Working in project teams but certifying individuals, are you planning to extend certification to (potential) project teams to capture applying skills in real life?

  • Liberty Munson:  This is a question that I hear fairly often. I’m not sure if we’ll be able to extend our certification exams to teams, but I think there are some opportunities for leveraging the Applied Skills credential type for this purpose, especially as the telemetry that would allow us to determine the level and types of contribution each person is making continues to improve. The complication right now is being able to access that telemetry, parse it and evaluate/score it in a meaningful way. As technology continues to improve, doing team-based assessments that provide a fair, valid, reliable and meaningful evaluation of teamwork skills becomes more possible.

What are three things to consider when getting started with a skills-based, interactive environment for assessing and validating skills?

1. Liberty Munson: Begin with the end in mind, especially as it relates to the customer experience:

    1. How will you communicate the skills that you are validating?
    2. What is a skill in your taxonomy?
    3. What is your taxonomy?
    4. At what level is a skill? Even with a skill structure, such as [verb]+[subject], “configure virtual machines” is at a much different level than “administer Azure.”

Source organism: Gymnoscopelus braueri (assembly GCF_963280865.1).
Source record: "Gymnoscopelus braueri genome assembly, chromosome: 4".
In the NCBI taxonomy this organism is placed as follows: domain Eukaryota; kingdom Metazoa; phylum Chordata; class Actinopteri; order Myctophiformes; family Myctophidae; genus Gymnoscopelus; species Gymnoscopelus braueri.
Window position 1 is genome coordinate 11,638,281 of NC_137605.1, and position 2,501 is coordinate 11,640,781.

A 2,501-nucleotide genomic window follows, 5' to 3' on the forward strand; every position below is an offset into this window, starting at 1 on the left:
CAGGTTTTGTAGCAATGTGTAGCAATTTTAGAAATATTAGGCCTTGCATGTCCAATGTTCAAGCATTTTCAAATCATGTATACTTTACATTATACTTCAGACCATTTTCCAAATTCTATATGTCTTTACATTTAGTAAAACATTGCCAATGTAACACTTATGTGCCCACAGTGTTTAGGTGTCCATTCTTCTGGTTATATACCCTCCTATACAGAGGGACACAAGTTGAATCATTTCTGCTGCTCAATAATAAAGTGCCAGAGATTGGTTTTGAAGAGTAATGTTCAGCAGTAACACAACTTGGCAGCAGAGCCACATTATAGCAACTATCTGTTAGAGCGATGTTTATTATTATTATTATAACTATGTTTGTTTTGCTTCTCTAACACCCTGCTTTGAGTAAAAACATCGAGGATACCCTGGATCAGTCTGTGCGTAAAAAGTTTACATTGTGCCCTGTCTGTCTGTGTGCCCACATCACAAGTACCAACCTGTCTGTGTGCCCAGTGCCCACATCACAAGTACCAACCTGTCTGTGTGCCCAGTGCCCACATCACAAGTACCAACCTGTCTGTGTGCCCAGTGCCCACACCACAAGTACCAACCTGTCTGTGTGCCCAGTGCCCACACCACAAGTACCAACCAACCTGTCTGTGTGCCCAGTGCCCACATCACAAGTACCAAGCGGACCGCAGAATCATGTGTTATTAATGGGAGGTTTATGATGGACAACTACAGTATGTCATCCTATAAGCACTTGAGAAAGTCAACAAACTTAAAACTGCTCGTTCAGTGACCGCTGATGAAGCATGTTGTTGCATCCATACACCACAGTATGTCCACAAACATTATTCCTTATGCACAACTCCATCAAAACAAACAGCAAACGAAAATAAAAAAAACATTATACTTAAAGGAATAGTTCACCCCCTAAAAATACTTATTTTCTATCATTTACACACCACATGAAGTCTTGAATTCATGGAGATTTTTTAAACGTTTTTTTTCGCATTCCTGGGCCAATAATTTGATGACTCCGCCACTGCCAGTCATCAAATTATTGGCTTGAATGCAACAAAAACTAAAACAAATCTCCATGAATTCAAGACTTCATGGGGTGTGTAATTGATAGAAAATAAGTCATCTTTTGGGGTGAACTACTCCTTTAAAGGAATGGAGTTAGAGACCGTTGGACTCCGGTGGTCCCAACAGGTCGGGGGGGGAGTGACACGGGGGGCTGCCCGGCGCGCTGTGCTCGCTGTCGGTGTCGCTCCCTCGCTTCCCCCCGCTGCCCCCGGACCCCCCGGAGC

So, defining what a skill is a very important early step in this process. How many skills is too many? You won’t have the answers to all of these questions, but these types of questions should help you think through what the customer experience should be, which will help you start to design your skills-based program.

2. Consider what types of integrations and with who that you’ll need to be able to design, develop, deliver, and maintain the validation experience. Who needs to be involved and when? What information do they need to partner with you?

3. Balance Skills-Based Learning and validation with knowledge-based learning and possibly validation. Validation of knowledge may be less important given the rational for moving to a skills-based environment.

a. Skills-Based Learning: Prioritize skill-building through practice and application. Candidates actively gain hands-on experience, preparing them for the workforce. This approach is essential in today’s workspace, where the ability to apply knowledge is crucial.

b. Knowledge-Based Learning: While skills are vital, comprehension of the key concepts remains essential. Strike a balance between knowledge-based experiences (emphasizing comprehension) and skills-based experiences (focusing on application).

How long are your credential programs typically? Do you lean solely on on-demand or is there any live aspect?

  • Liberty Munson: You can earn an Applied Skill by passing one online interactive (lab based) assessment. For qualified individuals, these labs take ~45-60 minutes to complete, but they can take up to 3 hours (2 hours are automatically provided; an additional hour can be requested through the interface). They do not expire. Associate certifications typically require passing one exam, but we have a few that require passing two exams. Experts require having the appropriate associate and passing the expert level exam. Exams are 120 (without labs)-140 (with labs) minutes (seat time). Certifications expire after one year and can be renewed through our online certification renewal assessment.

How is identity verification handled with Applied Skills assessments?

  • Liberty Munson: You must be logged into your Learn profile to take an Applied Skills assessment. We are planning to integrate Entra ID, which will provide a more robust identity verification process.